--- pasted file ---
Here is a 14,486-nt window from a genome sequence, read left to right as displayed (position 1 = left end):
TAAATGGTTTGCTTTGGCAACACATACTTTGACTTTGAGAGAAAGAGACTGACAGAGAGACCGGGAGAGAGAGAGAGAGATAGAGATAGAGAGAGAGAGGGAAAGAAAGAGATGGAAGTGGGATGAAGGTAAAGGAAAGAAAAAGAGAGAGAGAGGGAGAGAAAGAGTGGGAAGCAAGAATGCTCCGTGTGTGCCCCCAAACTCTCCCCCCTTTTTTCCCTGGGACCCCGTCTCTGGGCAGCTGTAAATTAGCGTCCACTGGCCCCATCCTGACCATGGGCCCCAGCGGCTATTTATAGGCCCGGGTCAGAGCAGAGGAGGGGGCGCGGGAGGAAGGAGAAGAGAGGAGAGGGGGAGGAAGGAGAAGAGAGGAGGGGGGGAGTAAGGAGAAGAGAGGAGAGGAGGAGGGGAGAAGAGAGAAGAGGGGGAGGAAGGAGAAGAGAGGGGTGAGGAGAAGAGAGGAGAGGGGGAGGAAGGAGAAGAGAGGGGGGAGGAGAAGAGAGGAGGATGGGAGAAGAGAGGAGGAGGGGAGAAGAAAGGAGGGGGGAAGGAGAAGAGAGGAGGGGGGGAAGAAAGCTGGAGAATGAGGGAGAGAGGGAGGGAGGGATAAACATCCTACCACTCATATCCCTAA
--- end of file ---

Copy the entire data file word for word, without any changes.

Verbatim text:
Here is a 14,486-nt window from a genome sequence, read left to right as displayed (position 1 = left end):
TAAATGGTTTGCTTTGGCAACACATACTTTGACTTTGAGAGAAAGAGACTGACAGAGAGACCGGGAGAGAGAGAGAGAGATAGAGATAGAGAGAGAGAGGGAAAGAAAGAGATGGAAGTGGGATGAAGGTAAAGGAAAGAAAAAGAGAGAGAGAGGGAGAGAAAGAGTGGGAAGCAAGAATGCTCCGTGTGTGCCCCCAAACTCTCCCCCCTTTTTTCCCTGGGACCCCGTCTCTGGGCAGCTGTAAATTAGCGTCCACTGGCCCCATCCTGACCATGGGCCCCAGCGGCTATTTATAGGCCCGGGTCAGAGCAGAGGAGGGGGCGCGGGAGGAAGGAGAAGAGAGGAGAGGGGGAGGAAGGAGAAGAGAGGAGGGGGGGAGTAAGGAGAAGAGAGGAGAGGAGGAGGGGAGAAGAGAGAAGAGGGGGAGGAAGGAGAAGAGAGGGGTGAGGAGAAGAGAGGAGAGGGGGAGGAAGGAGAAGAGAGGGGGGAGGAGAAGAGAGGAGGATGGGAGAAGAGAGGAGGAGGGGAGAAGAAAGGAGGGGGGAAGGAGAAGAGAGGAGGGGGGGAAGAAAGCTGGAGAATGAGGGAGAGAGGGAGGGAGGGATAAACATCCTACCACTCATATCCCTAA